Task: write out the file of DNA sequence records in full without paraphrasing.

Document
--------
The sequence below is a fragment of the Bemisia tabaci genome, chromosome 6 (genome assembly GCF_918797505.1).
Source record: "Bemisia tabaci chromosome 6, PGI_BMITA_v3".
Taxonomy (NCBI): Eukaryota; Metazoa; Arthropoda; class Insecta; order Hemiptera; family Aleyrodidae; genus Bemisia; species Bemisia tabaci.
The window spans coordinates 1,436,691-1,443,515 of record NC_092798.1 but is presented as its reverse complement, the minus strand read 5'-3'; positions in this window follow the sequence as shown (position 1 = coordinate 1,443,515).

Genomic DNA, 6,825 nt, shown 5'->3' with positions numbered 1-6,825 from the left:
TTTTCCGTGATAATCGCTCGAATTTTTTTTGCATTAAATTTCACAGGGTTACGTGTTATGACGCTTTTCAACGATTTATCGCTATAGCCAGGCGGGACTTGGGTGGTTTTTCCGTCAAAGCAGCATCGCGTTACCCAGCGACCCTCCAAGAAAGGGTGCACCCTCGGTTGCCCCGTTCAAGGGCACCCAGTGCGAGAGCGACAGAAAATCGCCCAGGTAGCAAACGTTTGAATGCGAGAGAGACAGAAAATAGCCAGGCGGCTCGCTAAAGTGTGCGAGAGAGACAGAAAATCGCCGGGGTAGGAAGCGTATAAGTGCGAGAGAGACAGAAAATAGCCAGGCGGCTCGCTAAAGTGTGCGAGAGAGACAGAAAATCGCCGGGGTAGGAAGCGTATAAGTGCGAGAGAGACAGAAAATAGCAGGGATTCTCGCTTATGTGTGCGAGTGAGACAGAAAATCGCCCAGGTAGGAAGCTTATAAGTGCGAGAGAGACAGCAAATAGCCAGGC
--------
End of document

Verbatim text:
The sequence below is a fragment of the Bemisia tabaci genome, chromosome 6 (genome assembly GCF_918797505.1).
Source record: "Bemisia tabaci chromosome 6, PGI_BMITA_v3".
Taxonomy (NCBI): Eukaryota; Metazoa; Arthropoda; class Insecta; order Hemiptera; family Aleyrodidae; genus Bemisia; species Bemisia tabaci.
The window spans coordinates 1,436,691-1,443,515 of record NC_092798.1 but is presented as its reverse complement, the minus strand read 5'-3'; positions in this window follow the sequence as shown (position 1 = coordinate 1,443,515).

Genomic DNA, 6,825 nt, shown 5'->3' with positions numbered 1-6,825 from the left:
TTTTCCGTGATAATCGCTCGAATTTTTTTTGCATTAAATTTCACAGGGTTACGTGTTATGACGCTTTTCAACGATTTATCGCTATAGCCAGGCGGGACTTGGGTGGTTTTTCCGTCAAAGCAGCATCGCGTTACCCAGCGACCCTCCAAGAAAGGGTGCACCCTCGGTTGCCCCGTTCAAGGGCACCCAGTGCGAGAGCGACAGAAAATCGCCCAGGTAGCAAACGTTTGAATGCGAGAGAGACAGAAAATAGCCAGGCGGCTCGCTAAAGTGTGCGAGAGAGACAGAAAATCGCCGGGGTAGGAAGCGTATAAGTGCGAGAGAGACAGAAAATAGCCAGGCGGCTCGCTAAAGTGTGCGAGAGAGACAGAAAATCGCCGGGGTAGGAAGCGTATAAGTGCGAGAGAGACAGAAAATAGCAGGGATTCTCGCTTATGTGTGCGAGTGAGACAGAAAATCGCCCAGGTAGGAAGCTTATAAGTGCGAGAGAGACAGCAAATAGCCAGGC